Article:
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The “Estate Plan” for your Small Business

A Small Business Estate Plan By Liz Brown

Just as you need estate planning documents to protect the future of your family, your small business needs an estate plan to take care of your business in the event of your death or disability. Unfortunately, too many small businesses simply “hope for the best” rather than “hope for the best and prepare for the worst.” Complicated family dynamics and the emotional connection that leaders and family members feel toward their companies can make it difficult to come up with a success plan for a small or family business. But, succession is arguably the most critical issue a small business or a family business has to face and it is one that an experienced business attorney can help you navigate.

Succession Plans for a Small Business

For many business owners, the idea of formulating a succession plan comes to mind only when they’re thinking about retiring or leaving their company. But research shows that succession plans have much better outcomes when they’re done in advance. And, just like estate planning, it is less emotional and less likely to complicate family dynamics (or office politics) when these issues can be calmly discussed rather than in the setting of an unanticipated departure of key partners in the business due to death, disability or other personal issues.

Issues of a Small Business Succession Plan

There are lots of issues that need to be discussed in addressed in formulating a business succession plan. Those issues include the following:

  • Identifying a successor for the business.
  • Determine the current value of your business. You will likely want to get expert advice here to put a value on the business. There are several ways to measure the valuation of a business based on its assets, its projected income, or on the market value of similar businesses and an experienced accountant can help you put the right value on your type of business.
  • Determining whether there is a market for your business. Can your business easily be sold to a third party or is the value wrapped up in and dependent on a single owner.
  • Finding a balance between retiring from the business and the need for control.
  • Assuring retention of key personnel in the business.
  • Training and transitioning the next generation to take over the business – whether that is family members who are going to succeed to the business, key employees, or third party purchasers-a successful transition depends on adequate knowledge being passed between generations.
  • If it is a family business that is going to be passed on to a single child, making sure that there is an estate plan in place that adequately protects the surviving spouse and fairly allocates estate assets to any other heirs.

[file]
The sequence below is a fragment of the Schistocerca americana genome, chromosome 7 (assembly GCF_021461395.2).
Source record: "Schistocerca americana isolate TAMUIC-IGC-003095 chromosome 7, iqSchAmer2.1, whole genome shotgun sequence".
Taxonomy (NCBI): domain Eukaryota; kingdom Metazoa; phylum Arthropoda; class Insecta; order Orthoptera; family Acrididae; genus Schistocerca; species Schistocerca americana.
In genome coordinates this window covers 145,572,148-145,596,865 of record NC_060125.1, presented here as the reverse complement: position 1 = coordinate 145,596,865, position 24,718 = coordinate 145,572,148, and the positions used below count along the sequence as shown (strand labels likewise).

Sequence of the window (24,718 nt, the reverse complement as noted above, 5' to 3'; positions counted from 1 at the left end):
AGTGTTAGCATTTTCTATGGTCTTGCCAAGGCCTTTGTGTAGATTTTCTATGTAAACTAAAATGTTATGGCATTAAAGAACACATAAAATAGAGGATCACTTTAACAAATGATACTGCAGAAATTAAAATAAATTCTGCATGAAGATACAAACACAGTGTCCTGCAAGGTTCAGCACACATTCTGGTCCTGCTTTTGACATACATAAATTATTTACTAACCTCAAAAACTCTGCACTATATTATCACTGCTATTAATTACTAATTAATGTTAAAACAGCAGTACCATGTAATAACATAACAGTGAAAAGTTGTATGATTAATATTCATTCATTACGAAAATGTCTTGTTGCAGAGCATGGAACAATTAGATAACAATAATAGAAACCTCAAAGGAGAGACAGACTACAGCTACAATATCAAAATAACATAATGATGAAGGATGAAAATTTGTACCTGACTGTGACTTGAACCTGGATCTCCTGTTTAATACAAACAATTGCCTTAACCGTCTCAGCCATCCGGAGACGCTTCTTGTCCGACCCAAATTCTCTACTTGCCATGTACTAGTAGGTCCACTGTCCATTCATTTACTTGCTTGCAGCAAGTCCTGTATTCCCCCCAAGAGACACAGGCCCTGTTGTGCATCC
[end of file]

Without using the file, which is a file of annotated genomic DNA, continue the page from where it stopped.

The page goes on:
Owners of Small Business

For businesses managed by a single owner, plans need to be in place as to what will happen to the business upon the death or disability of the owners. If your small business has more than one member or owner, owners need to consider what will happen to the business if one of the partners becomes disabled or dies and is no longer able to actively work in the business.

A common way to handle these situations is to enter into a cross-purchase buy-sell arrangement. In those agreements, business partners lay out the terms of succession in the case of retirement, disability, untimely death, or any other triggering event.

Protecting the Small Business

To protect against an untimely death, as an example, the partners would purchase life insurance policies on each other, so if one dies before retirement, the proceeds are used to purchase the deceased partner’s portion of the business. These agreements need to be carefully drafted and should be revisited every 5 years or so, just like your personal estate plan, to ensure that the agreements are fair to all of the partners or members in the business, the plans will protect the business and reflect the current realities of the business.

Furthermore, small businesses may want to purchase key-person life insurance policies in order help ensure that the business has cash on hand to protect the company as it transitions from one ownership to another.

Nobody knows what the future will bring, no matter how certain it may seem in the present moment. It is strongly recommended that you consult with an attorney and an accountant to help you structure a legally sound succession plan that will help you achieve your financial goals while protecting your family and business in the future.

Proactive planning for the future will give you peace of mind knowing that both your small business and those that depend on its success will be taken care of.

About the Author

Dwight Sowerby